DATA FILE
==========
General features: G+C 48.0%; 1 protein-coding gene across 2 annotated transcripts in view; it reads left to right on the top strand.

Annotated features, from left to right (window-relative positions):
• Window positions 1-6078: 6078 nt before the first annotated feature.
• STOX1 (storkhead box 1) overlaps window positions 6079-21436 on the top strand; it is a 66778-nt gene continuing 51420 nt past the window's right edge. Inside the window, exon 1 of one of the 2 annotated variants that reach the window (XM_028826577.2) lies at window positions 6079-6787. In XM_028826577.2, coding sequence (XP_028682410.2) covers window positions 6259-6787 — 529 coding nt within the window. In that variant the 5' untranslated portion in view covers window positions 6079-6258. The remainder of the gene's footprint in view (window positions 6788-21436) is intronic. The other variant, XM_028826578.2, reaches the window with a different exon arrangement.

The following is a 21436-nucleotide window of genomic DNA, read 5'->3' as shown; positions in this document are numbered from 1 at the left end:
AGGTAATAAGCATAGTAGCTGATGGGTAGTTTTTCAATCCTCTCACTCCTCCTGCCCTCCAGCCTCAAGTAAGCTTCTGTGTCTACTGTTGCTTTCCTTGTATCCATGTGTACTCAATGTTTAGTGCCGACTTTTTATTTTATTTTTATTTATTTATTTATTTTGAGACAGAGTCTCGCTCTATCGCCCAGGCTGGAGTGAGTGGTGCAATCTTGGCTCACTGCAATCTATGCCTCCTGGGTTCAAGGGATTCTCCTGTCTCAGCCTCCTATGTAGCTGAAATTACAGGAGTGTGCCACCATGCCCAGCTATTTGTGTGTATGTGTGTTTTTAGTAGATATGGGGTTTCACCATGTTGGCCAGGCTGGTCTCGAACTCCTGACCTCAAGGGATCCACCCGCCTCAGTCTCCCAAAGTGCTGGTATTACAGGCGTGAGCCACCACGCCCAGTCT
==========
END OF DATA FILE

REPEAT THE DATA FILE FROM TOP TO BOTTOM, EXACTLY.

General features: G+C 48.0%; 1 protein-coding gene across 2 annotated transcripts in view; it reads left to right on the top strand.

Annotated features, from left to right (window-relative positions):
• Window positions 1-6078: 6078 nt before the first annotated feature.
• STOX1 (storkhead box 1) overlaps window positions 6079-21436 on the top strand; it is a 66778-nt gene continuing 51420 nt past the window's right edge. Inside the window, exon 1 of one of the 2 annotated variants that reach the window (XM_028826577.2) lies at window positions 6079-6787. In XM_028826577.2, coding sequence (XP_028682410.2) covers window positions 6259-6787 — 529 coding nt within the window. In that variant the 5' untranslated portion in view covers window positions 6079-6258. The remainder of the gene's footprint in view (window positions 6788-21436) is intronic. The other variant, XM_028826578.2, reaches the window with a different exon arrangement.

The following is a 21436-nucleotide window of genomic DNA, read 5'->3' as shown; positions in this document are numbered from 1 at the left end:
AGGTAATAAGCATAGTAGCTGATGGGTAGTTTTTCAATCCTCTCACTCCTCCTGCCCTCCAGCCTCAAGTAAGCTTCTGTGTCTACTGTTGCTTTCCTTGTATCCATGTGTACTCAATGTTTAGTGCCGACTTTTTATTTTATTTTTATTTATTTATTTATTTTGAGACAGAGTCTCGCTCTATCGCCCAGGCTGGAGTGAGTGGTGCAATCTTGGCTCACTGCAATCTATGCCTCCTGGGTTCAAGGGATTCTCCTGTCTCAGCCTCCTATGTAGCTGAAATTACAGGAGTGTGCCACCATGCCCAGCTATTTGTGTGTATGTGTGTTTTTAGTAGATATGGGGTTTCACCATGTTGGCCAGGCTGGTCTCGAACTCCTGACCTCAAGGGATCCACCCGCCTCAGTCTCCCAAAGTGCTGGTATTACAGGCGTGAGCCACCACGCCCAGTCT